14 NOT FOUND
15 Almazán-Rueda, Pablo, Johan W Schrama, and Johan A. J Verreth. 2004. Behavioural responses under different feeding methods and light regimes of the African catfish (Clarias gariepinus) juveniles. Aquaculture 231: 347–359. https://doi.org/10.1016/j.aquaculture.2003.11.016.
16 Adewolu, Morenike A., Comfort A. Adeniji, and Ademola B. Adejobi. 2008. Feed utilization, growth and survival of Clarias gariepinus (Burchell 1822) fingerlings cultured under different photoperiods. Aquaculture 283: 64–67. https://doi.org/10.1016/j.aquaculture.2008.07.020.
17 Van Wassenbergh, Sam, Anthony Herrel, Dominique Adriaens, and Peter Aerts. 2005. A test of mouth-opening and hyoid-depression mechanisms during prey capture in a catfish using high-speed cineradiography. The Journal of Experimental Biology 208: 4627–4639. https://doi.org/10.1242/jeb.01919.
18 Van Wassenbergh, Sam, Tim Lieben, Anthony Herrel, Frank Huysentruyt, Tom Geerinckx, Dominique Adriaens, and Peter Aerts. 2009. Kinematics of benthic suction feeding in Callichthyidae and Mochokidae, with functional implications for the evolution of food scraping in catfishes. Journal of Experimental Biology 212: 116–125. https://doi.org/10.1242/jeb.023929.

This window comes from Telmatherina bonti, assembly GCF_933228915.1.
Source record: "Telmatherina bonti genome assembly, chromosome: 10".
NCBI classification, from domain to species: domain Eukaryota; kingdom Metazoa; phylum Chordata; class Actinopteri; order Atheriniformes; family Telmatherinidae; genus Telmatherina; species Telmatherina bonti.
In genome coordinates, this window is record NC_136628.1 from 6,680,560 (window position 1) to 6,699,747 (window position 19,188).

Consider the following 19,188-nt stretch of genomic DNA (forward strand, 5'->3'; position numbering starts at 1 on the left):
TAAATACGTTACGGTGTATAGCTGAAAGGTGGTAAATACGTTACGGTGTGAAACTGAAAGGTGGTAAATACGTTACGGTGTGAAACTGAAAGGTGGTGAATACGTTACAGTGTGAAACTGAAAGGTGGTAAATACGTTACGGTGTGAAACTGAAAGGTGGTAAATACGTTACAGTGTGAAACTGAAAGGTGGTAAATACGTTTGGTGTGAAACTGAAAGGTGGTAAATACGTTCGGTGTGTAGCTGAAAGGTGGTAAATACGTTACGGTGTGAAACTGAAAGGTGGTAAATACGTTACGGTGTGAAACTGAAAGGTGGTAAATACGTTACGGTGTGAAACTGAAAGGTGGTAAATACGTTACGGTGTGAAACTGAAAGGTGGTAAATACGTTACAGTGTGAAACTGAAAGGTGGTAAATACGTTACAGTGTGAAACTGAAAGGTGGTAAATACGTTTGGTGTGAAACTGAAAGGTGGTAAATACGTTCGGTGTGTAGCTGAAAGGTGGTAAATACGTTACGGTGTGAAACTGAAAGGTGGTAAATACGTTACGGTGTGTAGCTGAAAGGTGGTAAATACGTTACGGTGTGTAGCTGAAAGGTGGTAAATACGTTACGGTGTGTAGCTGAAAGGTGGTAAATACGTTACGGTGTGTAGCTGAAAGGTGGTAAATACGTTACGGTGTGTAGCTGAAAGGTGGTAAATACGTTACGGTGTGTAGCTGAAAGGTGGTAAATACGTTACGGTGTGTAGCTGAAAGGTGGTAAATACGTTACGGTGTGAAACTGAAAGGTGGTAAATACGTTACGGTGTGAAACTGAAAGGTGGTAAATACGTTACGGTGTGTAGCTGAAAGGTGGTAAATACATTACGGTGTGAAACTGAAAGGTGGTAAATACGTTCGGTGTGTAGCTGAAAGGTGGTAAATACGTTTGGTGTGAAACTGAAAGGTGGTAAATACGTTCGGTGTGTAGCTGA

19 Haylor, G. S. 1992. Controlled hatchery production of Clarias gariepinus (Burchell): growth and survival of larvae at high stocking density. Aquaculture Research 23: 303–314. https://doi.org/10.1111/j.1365-2109.1992.tb00773.x.
20 Adeyemo, Olanike K, Irene Naigaga, and Rashidat A Alli. 2009. Effect of handling and transportation on haematology of African catfish (Clarias gariepinus). Journal of FisheriesSciences. com 3: 333–341.
21 van de Nieuwegiessen, Pascal G., Annette S. Boerlage, Johan A. J. Verreth, and Johan W. Schrama. 2008. Assessing the effects of a chronic stressor, stocking density, on welfare indicators of juvenile African catfish, Clarias gariepinus Burchell. Applied Animal Behaviour Science 115: 233–243. https://doi.org/10.1016/j.applanim.2008.05.008.
22 Adebayo, OT. 2006. Reproductive performance of African Clariid Catfish Clarias gariepinus broodstock on varying maternal stress. Journal of Fisheries international 1: 17–20.